The initial serendipitous discovery that a single, subanesthetic-dose ketamine infusion has rapid-acting antidepressant effects in MDD148, a finding subsequently confirmed by numerous randomized trials, has been hailed as one of the most important discoveries in psychiatry in the last decades149. The initial proof-of-concept studies demonstrated that a single dose of ketamine (0.5 mg/kg, IV) administered over 40 min led to rapid, robust, and relatively sustained antidepressant effects in TRD—both MDD150,151,152,153 and bipolar depression154,155. In research settings, studies of TRD patients found response rates of >70% within 24 h post-infusion153, with about 50–70% of participants exhibiting a variable duration of response156,157. Ketamine has also been shown to be superior to any blinding counterpart158. Off-label ketamine use has also been associated with significant and rapid (one to four hours) antisuicidal effects150,159,160, a finding supported by a large, recent metanalysis showing that ketamine exerted rapid (within hours) and sustained (up to 7 days) improvements in suicidal thoughts compared to placebo161.
The ketamine enantiomer esketamine received approval by the FDA for TRD and is currently undergoing further Phase III clinical trials. A Phase II, 10-week, clinical trial of flexibly dosed intranasal esketamine (28 mg/56 mg or 84 mg) found that, in TRD patients, this agent demonstrated rapid and clinically relevant improvements in depressive symptoms compared to placebo162. Strikingly, 65% of TRD patients met response criteria through Day 57. In another Phase II proof-of-concept, multi-site, 4-week, double-blind study, standard treatment plus intranasal esketamine (84 mg) was compared to standard treatment plus placebo in individuals with MDD at imminent risk of suicide163. The authors found a rapid antisuicidal effect, as assessed via the Montgomery-Åsberg Depression Rating Scale Suicide Item score at 4 h.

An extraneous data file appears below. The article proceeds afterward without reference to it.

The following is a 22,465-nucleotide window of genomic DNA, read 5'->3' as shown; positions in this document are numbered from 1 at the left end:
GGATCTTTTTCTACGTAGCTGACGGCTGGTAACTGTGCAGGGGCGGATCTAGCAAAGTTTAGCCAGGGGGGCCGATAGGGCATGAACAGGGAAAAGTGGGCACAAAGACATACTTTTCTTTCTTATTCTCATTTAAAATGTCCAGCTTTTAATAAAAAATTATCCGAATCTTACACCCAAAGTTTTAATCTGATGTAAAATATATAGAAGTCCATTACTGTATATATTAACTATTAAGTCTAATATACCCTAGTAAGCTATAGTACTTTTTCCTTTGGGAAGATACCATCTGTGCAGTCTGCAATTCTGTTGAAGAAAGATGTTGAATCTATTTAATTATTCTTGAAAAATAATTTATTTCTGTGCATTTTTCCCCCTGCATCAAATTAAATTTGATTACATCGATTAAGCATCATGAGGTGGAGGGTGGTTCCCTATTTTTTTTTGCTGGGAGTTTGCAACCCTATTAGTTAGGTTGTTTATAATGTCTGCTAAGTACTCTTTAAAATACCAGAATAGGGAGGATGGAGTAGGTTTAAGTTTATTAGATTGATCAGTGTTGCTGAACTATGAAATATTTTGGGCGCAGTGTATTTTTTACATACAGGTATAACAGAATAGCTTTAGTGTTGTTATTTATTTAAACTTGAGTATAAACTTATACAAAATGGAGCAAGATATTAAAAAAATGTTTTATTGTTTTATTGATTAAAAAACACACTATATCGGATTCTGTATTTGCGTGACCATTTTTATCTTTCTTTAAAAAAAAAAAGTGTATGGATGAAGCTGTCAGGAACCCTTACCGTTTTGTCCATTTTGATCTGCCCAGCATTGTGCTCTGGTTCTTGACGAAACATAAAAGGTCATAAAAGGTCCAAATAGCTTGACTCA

Other rapid acting and novel antidepressants
Based on the success of ketamine, other rapid-acting or novel antidepressant substances within the glutamatergic/GABA neurotransmitter systems are being developed, several of which are in Phase III clinical trials. A prototype novel substance is AV-101 (L-4-cholorkynurenine). This is a potent selective antagonist at the glycine-binding site of the NMDAR NR1 subunit and has demonstrated antidepressant-like effects in animal models, while human Phase II studies are currently ongoing164. Brexanolone is a formulation of the endogenous neurosteroid allopregnanolone, which modulates neuronal activation of GABAA receptors and has met positive endpoints in Phase III, leading to FDA approval for postpartum depression. A comparable substance is under development for MDD165. In addition, serotonergic agonists have been studied as our understanding of their mechanism of action (e.g., their effects on glutamate release or plasticity) has increased166. Encouraging results have been seen for the serotonin 2A receptor agonist psilocybin167, but these findings need to be replicated in larger systematic clinical trials. Initial positive trials of add-on agents—such as buprenorphine168,169, rapastinel170, or scopolamine145—have also been conducted. However, it is beyond the scope of this manuscript to review all of these findings, and we refer the interested reader to recent comprehensive reviews of this subject144,145,165,171.